Hollyhock House

East Hollywood -- Architect Frank Lloyd Wright’s Hollyhock House, built as a hilltop residence for an oil heiress, has been named as a UNESCO World Heritage site, which are regarded as among the globe's most important cultural, historic and natural sites.

The 17 room and 17 bathroom home was Wright’s first California commission and one of eight of his buildings selected by the World Heritage Committee during its meeting in Baku, Azerbaijan. The Hollyhock House now joins about two dozen other U.S. sites -- which range from the Statue of Liberty to Yosemite National Park -- that have been honored by the United Nations Education Scientific Cultural Organization.

Considered a harbinger of California modernism, the house finished in 1921 sits atop a hill at what is now Barnsdall Art Park, named after Aline Barnsdall who donated her home to the city.

Barnsdall, a producer and social activist, originally conceived the home as part of an avant-garde theater but she fired Wright before he completed the other buildings, according to the Getty Museum.

Councilman Mitch O’Farrell described the home as “a beloved masterpiece locally, and now a treasure world-wide."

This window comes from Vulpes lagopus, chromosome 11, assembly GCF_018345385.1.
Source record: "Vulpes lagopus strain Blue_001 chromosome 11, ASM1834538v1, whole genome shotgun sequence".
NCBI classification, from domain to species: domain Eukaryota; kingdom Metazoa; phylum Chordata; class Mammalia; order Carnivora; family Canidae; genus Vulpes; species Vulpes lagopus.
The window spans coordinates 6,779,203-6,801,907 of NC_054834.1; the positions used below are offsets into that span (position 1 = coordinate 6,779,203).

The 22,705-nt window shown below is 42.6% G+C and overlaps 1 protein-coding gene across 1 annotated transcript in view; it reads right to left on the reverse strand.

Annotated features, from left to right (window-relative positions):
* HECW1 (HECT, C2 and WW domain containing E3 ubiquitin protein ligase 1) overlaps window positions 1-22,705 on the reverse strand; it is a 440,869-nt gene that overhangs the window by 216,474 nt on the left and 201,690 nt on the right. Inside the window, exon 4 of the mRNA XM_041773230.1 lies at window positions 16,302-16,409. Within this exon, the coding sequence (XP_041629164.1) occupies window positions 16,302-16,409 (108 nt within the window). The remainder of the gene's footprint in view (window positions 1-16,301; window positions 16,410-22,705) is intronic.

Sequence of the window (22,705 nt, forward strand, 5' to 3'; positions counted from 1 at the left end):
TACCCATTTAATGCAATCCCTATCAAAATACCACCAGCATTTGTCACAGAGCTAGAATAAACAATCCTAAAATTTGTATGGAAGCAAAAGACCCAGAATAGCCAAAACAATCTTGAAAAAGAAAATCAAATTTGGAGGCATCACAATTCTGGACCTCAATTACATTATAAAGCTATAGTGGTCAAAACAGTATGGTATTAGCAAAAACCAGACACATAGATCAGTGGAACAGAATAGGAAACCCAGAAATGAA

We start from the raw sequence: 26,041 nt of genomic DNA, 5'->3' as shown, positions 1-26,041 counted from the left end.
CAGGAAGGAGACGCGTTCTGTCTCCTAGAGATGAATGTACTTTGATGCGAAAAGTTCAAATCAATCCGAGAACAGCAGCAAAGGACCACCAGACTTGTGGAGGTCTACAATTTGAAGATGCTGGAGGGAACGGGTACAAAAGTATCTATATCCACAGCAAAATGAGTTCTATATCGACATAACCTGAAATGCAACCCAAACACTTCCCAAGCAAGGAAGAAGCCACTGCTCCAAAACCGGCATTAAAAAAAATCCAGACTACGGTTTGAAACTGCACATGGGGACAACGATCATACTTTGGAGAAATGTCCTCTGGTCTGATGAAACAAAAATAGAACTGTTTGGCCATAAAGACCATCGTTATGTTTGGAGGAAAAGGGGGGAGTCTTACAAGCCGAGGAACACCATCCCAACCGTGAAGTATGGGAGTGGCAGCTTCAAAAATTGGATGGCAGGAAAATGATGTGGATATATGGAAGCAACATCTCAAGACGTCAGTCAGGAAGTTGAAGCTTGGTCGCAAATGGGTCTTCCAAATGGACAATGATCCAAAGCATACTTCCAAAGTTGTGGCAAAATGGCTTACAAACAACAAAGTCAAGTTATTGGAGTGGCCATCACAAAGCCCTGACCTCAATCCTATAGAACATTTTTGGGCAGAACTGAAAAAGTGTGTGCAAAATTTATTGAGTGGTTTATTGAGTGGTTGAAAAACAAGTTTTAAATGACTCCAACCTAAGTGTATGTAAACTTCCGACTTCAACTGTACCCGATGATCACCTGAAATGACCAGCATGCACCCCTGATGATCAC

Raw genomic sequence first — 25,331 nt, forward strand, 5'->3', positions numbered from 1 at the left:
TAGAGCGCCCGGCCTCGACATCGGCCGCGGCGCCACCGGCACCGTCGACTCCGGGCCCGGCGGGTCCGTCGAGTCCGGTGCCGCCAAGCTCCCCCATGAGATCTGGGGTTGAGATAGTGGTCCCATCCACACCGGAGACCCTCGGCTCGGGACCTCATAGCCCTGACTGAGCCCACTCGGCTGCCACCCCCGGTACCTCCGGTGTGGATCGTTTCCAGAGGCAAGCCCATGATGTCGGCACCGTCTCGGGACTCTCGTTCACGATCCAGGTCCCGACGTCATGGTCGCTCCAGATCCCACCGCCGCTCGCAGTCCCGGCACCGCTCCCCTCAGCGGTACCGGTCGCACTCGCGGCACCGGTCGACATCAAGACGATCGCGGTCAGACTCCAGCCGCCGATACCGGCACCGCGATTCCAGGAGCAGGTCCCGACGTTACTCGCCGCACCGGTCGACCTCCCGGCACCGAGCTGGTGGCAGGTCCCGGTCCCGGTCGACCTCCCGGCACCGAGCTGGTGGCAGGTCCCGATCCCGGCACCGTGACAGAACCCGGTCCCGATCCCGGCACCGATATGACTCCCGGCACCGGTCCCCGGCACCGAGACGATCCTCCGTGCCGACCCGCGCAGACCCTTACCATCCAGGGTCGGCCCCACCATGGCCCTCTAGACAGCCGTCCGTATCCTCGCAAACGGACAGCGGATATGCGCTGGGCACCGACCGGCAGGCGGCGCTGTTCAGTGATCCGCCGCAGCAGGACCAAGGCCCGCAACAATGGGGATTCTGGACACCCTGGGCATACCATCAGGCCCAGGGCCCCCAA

The nomination marks the first modern architectural cultural property designation in the United States, he noted.

The Getty said that the home was named after Barndsall’s favorite flower, which Wright took inspiration from using the flower’s motif throughout the home. He was also influenced by another commission he had at the time, the Japanese Imperial Hotel. A buddhist sculpture garden, an open floor plan and screen paintings infuse the home

The park is offering self-guided and exterior tours through Sunday, July 14th. Self-guided tours are $7 for adults and $3 for students and seniors. Docent tours also available. Tickets are available here or call (323) 988-0516.

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